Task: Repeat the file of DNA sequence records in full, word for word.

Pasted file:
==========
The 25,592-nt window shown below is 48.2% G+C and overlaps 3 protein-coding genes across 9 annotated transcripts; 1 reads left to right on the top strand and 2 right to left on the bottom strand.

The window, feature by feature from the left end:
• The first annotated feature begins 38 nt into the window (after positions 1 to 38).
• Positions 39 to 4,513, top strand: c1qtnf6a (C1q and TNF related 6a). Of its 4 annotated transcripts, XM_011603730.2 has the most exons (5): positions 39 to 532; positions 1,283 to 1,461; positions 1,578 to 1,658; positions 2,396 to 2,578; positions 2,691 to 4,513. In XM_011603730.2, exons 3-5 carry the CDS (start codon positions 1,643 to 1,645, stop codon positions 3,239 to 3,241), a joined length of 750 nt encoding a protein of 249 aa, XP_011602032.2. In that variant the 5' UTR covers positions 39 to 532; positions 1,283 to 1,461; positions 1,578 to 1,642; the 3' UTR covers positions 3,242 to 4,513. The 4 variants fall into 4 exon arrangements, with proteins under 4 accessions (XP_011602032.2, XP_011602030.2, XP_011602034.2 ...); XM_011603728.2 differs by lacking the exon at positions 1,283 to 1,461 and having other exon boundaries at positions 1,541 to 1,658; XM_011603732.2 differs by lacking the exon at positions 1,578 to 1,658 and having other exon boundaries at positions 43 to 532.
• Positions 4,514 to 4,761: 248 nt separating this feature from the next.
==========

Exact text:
The 25,592-nt window shown below is 48.2% G+C and overlaps 3 protein-coding genes across 9 annotated transcripts; 1 reads left to right on the top strand and 2 right to left on the bottom strand.

The window, feature by feature from the left end:
• The first annotated feature begins 38 nt into the window (after positions 1 to 38).
• Positions 39 to 4,513, top strand: c1qtnf6a (C1q and TNF related 6a). Of its 4 annotated transcripts, XM_011603730.2 has the most exons (5): positions 39 to 532; positions 1,283 to 1,461; positions 1,578 to 1,658; positions 2,396 to 2,578; positions 2,691 to 4,513. In XM_011603730.2, exons 3-5 carry the CDS (start codon positions 1,643 to 1,645, stop codon positions 3,239 to 3,241), a joined length of 750 nt encoding a protein of 249 aa, XP_011602032.2. In that variant the 5' UTR covers positions 39 to 532; positions 1,283 to 1,461; positions 1,578 to 1,642; the 3' UTR covers positions 3,242 to 4,513. The 4 variants fall into 4 exon arrangements, with proteins under 4 accessions (XP_011602032.2, XP_011602030.2, XP_011602034.2 ...); XM_011603728.2 differs by lacking the exon at positions 1,283 to 1,461 and having other exon boundaries at positions 1,541 to 1,658; XM_011603732.2 differs by lacking the exon at positions 1,578 to 1,658 and having other exon boundaries at positions 43 to 532.
• Positions 4,514 to 4,761: 248 nt separating this feature from the next.